UACES Facebook Fall Webworms and Bagworms
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Fall Webworms and Bagworms

What to do about them!

Searcy, Ark. –  Two insect pests of trees that are being spotted right now are the fall webworm (Hyphantria cunea) and the bagworm (Thyridopteryx ephemeraeformis). These terms can create confusion as people will sometimes refer to webworms as "bagworms" due to the encased webbing they form. Both are caterpillars of native moths.

Fall webworms form their nests in the tips of tree branches and are generally only of aesthetic concern, not requiring treatment. These native caterpillars favor sweetgum, crabapples, persimmons, black walnut, pecan, hickory, cherry, river birch and occasionally even elms and willows. To further add to the confusion, Eastern tent caterpillars (Malacosoma americanum) are also sometimes referred to as "bagworms" or "webworms". While they more closely resemble fall webworms, their lifecycle is different. These caterpillars and their nests appear in crotches of trees in spring, and unlike fall webworms, they will leave their nest to feed. They are generally not considered a destructive pest even though they may defoliate a tree. Their nests can be removed during the early morning and late evening when the caterpillars in the nest.

Bagworm cocoons are not similar in appearance to fall webworm webs or eastern tent caterpillar tents. Bagworms enclose themselves in spindle-shaped cocoons and partially emerge to consume foliage but are rarely seen. The first symptom people tend to notice is defoliation and then upon close examination spot the bags hanging from branches. Bagworm-infested plants may require treatment, however, once bags are observed, picking the bags off by hand is the only option. Bagworms typically attack juniper, arborvitae, cedars, cypress, pine, hemlock, and spruce. Broadleaved plants that may be attacked include apple, basswood, black locust, boxelder, elm, honey locust, Indian hawthorn, maple, various oaks, persimmon, sumac, sycamore, wild cherry, willow and azalea.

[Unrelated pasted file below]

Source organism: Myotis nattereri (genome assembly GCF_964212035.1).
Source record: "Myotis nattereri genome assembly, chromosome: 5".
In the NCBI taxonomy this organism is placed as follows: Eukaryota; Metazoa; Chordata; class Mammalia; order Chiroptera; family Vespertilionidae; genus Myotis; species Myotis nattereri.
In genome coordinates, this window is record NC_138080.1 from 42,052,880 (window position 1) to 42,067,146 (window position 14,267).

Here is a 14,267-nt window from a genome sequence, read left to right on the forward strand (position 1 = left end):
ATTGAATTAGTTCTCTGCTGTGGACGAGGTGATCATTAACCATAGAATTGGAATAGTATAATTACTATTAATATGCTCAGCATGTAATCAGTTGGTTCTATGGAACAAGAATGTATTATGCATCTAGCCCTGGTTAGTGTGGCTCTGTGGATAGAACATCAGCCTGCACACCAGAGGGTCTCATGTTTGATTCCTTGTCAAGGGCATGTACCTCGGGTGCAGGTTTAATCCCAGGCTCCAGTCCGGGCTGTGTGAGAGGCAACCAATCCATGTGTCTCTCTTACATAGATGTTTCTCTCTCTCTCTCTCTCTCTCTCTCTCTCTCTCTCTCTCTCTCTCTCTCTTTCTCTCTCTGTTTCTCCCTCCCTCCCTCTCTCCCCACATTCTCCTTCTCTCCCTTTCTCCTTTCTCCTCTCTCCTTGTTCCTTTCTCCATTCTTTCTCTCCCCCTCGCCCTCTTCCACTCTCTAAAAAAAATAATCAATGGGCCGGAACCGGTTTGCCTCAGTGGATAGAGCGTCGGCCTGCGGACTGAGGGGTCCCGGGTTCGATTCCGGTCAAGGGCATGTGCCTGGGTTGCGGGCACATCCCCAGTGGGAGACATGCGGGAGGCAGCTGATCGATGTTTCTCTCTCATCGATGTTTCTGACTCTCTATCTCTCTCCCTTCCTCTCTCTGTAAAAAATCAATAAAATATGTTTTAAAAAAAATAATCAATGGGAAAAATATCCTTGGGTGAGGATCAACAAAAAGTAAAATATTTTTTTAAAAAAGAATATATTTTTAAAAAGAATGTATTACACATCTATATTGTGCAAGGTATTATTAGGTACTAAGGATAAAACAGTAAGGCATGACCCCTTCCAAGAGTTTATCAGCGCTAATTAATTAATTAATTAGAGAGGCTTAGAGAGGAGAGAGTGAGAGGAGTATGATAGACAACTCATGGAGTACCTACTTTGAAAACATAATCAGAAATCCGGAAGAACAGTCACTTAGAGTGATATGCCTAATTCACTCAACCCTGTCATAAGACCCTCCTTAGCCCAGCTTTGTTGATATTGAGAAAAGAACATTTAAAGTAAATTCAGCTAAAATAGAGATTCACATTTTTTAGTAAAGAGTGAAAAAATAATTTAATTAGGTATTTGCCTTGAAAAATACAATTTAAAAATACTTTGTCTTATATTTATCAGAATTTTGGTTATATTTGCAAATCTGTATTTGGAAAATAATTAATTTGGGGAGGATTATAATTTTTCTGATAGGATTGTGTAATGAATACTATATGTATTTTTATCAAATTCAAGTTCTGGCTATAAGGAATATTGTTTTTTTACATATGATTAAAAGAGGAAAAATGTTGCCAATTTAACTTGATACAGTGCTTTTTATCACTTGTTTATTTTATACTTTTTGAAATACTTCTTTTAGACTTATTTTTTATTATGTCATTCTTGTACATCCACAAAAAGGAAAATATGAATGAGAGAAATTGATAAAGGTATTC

For more information you can contact your local county extension service, you can also follow Sherri Sanders @UAEX.WhiteCountyAgriculture on Facebook. The Arkansas Cooperative Extension Service is an equal opportunity/equal access/affirmative action institution.


By Sherri Sanders
County Extension Agent - Agriculture
The Cooperative Extension Service
U of A System Division of Agriculture

Media Contact: Sherri Sanders
County Extension Agent - Agriculture
U of A Division of Agriculture
Cooperative Extension Service
2400 Old Searcy Landing Road Searcy AR 72143
(501) 268-5394


The Arkansas Cooperative Extension Service is an equal opportunity/equal access/affirmative action institution. If you require a reasonable accommodation to participate or need materials in another format, please contact your County Extension office (or other appropriate office) as soon as possible. Dial 711 for Arkansas Relay.

The Arkansas Cooperative Extension Service offers its programs to all eligible persons regardless of race, color, sex, gender identity, sexual orientation, national origin, religion, age, disability, marital or veteran status, genetic information, or any other legally protected status, and is an Affirmative Action/Equal Opportunity Employer.